Late TEN is rejected
Q: I run a local rugby club and received a booking for which I need to operate beyond the hours permitted on my premises licence. I am familiar with temporary event notices (TENs) and usually very good at submitting them on time.
However, I have just been away on holiday and this slipped my mind, so I missed the 10 working days deadline. As a result, I had to submit a late TEN. The police have objected to it on the grounds of potential crime and disorder and the licensing authority has informed me the event cannot go ahead. Is there anything I can do?
A: In short, I am afraid the answer is no. Unlike a standard TEN – under which you would have the opportunity to respond to any objections at a hearing – if a late TEN receives a valid objection, the licensing authority must issue a counter notice refusing the TEN. The deadlines are a very common banana skin for operators to slip up on and the potential costs to your business for getting it wrong can be substantial from both a financial and reputational perspective.
In terms of a solution, you can look into whether any exemptions under the Licensing Act apply, or if any of the licensable activities you intend to carry out are deregulated. But, you must be very careful when relying on any exemptions or deregulation and should always seek professional advice. Carrying out licensable activities without the authorisation of a premises licence, club premises certificate or a TEN is a criminal offence.
Q: I recently acquired a multi-storey restaurant and have invested in a significant renovation of the premises. I duly submitted an application to vary the licence plans, for which the consultation period ends in a week’s time. The works are scheduled to complete and the restaurant reopen in approximately a fortnight.
However, due to some unforeseen circumstances during construction we have had to rebuild the stairway in a different location to where it is shown on the layout plans submitted with the application. I do not think this makes much of a difference to the premises licence, but should I tell the licensing authority?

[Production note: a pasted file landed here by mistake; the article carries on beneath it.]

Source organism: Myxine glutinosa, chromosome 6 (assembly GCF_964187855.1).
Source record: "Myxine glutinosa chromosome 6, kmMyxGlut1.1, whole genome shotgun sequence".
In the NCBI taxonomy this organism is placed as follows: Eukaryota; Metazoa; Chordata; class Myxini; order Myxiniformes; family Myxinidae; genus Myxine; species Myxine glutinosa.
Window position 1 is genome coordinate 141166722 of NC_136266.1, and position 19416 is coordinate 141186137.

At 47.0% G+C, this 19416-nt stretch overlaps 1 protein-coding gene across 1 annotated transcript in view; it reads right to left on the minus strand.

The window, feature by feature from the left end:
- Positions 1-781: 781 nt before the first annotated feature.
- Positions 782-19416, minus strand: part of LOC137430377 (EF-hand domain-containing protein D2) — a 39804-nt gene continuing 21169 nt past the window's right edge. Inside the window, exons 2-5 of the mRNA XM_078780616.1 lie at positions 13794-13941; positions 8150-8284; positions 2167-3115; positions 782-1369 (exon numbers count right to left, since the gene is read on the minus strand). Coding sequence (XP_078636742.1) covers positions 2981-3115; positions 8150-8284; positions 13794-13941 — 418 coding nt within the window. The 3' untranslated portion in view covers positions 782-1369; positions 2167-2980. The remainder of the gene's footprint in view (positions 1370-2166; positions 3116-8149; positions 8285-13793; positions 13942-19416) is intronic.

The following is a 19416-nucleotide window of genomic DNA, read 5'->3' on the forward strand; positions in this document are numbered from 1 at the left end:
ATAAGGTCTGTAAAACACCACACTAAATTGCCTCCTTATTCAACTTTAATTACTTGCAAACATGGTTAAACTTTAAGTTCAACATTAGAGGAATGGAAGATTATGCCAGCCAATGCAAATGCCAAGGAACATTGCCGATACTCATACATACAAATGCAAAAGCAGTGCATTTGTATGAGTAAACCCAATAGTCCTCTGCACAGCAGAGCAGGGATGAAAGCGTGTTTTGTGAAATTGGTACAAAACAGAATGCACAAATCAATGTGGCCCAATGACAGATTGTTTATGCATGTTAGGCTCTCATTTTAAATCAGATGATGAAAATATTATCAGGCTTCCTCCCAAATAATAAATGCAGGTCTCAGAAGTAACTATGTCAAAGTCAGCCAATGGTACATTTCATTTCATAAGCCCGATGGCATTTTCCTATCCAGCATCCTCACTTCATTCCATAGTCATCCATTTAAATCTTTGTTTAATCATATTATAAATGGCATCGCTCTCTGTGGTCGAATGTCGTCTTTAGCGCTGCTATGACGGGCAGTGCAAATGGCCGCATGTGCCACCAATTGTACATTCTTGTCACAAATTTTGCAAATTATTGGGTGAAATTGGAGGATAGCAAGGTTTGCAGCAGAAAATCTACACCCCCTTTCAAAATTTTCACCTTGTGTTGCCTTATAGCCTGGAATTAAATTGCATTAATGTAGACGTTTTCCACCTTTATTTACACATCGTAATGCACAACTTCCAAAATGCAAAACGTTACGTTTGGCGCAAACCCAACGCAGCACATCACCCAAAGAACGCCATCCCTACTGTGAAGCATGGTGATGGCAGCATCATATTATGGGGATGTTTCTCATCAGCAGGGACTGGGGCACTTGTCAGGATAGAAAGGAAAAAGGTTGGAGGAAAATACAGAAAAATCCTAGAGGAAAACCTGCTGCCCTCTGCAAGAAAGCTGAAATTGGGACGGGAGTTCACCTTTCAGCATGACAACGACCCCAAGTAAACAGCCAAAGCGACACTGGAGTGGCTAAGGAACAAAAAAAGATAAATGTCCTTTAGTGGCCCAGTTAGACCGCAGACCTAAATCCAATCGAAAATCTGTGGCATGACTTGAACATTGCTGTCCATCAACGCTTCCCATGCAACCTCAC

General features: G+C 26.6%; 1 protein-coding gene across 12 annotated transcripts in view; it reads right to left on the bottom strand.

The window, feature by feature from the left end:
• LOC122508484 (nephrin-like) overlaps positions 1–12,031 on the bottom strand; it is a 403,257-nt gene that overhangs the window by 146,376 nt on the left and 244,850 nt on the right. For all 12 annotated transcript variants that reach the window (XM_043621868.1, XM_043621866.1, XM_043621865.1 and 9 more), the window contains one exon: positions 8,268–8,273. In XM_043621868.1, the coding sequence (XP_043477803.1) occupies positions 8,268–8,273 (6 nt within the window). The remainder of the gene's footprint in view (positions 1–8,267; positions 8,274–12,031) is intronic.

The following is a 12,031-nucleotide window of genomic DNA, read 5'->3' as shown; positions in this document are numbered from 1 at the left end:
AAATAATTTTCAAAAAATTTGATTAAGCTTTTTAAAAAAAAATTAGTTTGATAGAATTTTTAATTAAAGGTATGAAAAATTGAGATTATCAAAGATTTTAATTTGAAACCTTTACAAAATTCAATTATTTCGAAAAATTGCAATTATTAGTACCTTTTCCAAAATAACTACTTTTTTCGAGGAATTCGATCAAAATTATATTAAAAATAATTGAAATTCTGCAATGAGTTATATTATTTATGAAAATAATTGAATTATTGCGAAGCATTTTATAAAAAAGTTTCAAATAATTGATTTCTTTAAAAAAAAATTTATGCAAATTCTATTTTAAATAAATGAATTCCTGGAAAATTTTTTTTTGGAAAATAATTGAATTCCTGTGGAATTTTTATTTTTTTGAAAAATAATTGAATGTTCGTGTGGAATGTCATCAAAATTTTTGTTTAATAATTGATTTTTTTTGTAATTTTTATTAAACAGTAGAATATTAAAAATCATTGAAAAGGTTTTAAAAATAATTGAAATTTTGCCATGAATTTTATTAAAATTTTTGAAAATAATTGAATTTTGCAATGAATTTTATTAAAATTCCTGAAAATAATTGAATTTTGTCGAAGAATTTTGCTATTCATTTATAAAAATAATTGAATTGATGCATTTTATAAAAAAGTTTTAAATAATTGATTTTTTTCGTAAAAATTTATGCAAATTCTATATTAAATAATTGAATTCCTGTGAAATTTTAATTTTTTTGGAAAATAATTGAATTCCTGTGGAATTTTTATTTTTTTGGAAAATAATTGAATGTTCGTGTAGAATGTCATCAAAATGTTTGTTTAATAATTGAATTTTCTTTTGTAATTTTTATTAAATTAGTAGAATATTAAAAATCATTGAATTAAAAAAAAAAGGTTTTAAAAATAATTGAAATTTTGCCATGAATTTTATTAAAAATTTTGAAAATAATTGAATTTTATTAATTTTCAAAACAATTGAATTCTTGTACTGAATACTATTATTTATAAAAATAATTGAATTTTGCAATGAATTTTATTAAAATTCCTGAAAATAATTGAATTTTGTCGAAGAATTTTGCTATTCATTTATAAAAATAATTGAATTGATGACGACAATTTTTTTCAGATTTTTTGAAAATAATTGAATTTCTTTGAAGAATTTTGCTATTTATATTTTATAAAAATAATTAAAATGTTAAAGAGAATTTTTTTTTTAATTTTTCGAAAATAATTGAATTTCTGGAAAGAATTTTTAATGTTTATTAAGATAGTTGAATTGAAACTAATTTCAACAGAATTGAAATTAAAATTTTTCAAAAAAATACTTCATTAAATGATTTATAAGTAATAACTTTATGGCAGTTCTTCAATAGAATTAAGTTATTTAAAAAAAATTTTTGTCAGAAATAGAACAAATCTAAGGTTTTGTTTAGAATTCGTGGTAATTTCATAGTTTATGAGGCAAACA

A: First of all, it is important to bear in mind that the layout plans form part of a premises licence and certain items are required by the regulations to be shown, the location of stairs being one of them. If one of these items is inaccurate then the premises would in fact be trading in breach of the licence.
The licensing authority could take enforcement action until the plans are updated. Having said that, if the changes are only minor then as long as you are doing everything in your power to update the plans it is relatively uncommon for an authority to take enforcement action on this basis.
It is important the plans accurately reflect the layout once the works are completed. Where you have submitted an application to vary the plans and there have been minor changes during the course of the works then some authorities will accept an informal substitution of the plans during the consultation period, but in many cases a further minor variation application will be required. In the case of a relocated staircase, this is something that may impact on escape routes. As such, the licensing authority could even require a full variation application.
We would advise consulting with the licensing authority on plans variations where possible and, if in doubt, seek professional advice.
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